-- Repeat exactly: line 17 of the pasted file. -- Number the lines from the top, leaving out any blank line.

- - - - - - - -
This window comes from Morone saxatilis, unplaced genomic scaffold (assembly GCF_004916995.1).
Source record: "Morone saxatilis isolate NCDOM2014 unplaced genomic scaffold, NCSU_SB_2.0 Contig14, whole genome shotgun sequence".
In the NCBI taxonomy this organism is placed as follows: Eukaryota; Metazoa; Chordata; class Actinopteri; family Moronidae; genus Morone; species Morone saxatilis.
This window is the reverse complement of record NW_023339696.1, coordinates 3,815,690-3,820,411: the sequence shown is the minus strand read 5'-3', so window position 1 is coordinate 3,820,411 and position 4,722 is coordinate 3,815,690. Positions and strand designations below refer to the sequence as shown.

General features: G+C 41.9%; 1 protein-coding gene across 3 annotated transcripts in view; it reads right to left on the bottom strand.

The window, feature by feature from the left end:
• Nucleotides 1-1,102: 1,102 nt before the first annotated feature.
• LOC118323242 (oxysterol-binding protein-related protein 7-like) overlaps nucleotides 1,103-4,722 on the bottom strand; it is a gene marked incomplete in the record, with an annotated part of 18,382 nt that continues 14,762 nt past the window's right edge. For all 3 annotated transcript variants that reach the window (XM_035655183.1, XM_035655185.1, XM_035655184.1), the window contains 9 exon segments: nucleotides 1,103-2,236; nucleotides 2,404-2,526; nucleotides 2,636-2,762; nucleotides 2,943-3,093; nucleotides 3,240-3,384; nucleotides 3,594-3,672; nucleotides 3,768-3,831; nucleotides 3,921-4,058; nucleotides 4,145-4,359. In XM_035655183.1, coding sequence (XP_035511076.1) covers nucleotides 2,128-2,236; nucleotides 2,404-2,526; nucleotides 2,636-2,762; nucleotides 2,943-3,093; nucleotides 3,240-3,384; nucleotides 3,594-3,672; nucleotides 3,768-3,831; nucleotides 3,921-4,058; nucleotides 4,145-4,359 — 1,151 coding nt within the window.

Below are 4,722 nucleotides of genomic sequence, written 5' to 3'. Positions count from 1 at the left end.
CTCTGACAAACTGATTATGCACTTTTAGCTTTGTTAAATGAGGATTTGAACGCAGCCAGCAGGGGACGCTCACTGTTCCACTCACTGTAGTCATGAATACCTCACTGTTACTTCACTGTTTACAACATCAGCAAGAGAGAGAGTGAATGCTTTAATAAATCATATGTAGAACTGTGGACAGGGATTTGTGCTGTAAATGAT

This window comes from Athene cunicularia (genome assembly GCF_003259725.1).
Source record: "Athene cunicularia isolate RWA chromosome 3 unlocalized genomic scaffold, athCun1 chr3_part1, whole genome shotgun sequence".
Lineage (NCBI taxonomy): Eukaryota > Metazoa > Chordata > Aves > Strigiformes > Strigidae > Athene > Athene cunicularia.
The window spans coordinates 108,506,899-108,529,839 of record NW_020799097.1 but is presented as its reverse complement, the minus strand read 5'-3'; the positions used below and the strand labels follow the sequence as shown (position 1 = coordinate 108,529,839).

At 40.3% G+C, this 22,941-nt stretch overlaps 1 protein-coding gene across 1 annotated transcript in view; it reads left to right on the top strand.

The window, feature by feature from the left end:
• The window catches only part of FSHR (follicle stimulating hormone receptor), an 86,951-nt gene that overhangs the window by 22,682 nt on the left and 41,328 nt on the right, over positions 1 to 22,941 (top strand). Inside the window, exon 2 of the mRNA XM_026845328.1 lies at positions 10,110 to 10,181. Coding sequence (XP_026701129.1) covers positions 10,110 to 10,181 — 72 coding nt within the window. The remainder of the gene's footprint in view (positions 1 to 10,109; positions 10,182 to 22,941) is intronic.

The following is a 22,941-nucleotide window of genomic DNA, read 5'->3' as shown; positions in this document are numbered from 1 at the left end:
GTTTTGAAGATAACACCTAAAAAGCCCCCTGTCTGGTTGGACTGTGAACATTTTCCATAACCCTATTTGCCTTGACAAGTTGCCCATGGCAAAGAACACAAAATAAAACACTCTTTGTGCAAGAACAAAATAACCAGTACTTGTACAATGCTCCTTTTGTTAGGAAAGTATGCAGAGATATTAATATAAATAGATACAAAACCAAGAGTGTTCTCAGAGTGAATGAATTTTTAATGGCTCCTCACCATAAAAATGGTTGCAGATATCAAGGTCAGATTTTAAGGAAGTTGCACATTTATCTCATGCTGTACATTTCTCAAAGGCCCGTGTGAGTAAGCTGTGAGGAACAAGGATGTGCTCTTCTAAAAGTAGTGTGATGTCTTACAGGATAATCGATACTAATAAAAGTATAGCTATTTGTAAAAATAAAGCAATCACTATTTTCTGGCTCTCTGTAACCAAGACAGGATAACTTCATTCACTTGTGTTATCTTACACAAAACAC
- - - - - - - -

• The window catches only part of FSHR (follicle stimulating hormone receptor), an 86,951-nt gene that overhangs the window by 22,682 nt on the left and 41,328 nt on the right, over positions 1 to 22,941 (top strand). Inside the window, exon 2 of the mRNA XM_026845328.1 lies at positions 10,110 to 10,181. Coding sequence (XP_026701129.1) covers positions 10,110 to 10,181 — 72 coding nt within the window. The remainder of the gene's footprint in view (positions 1 to 10,109; positions 10,182 to 22,941) is intronic.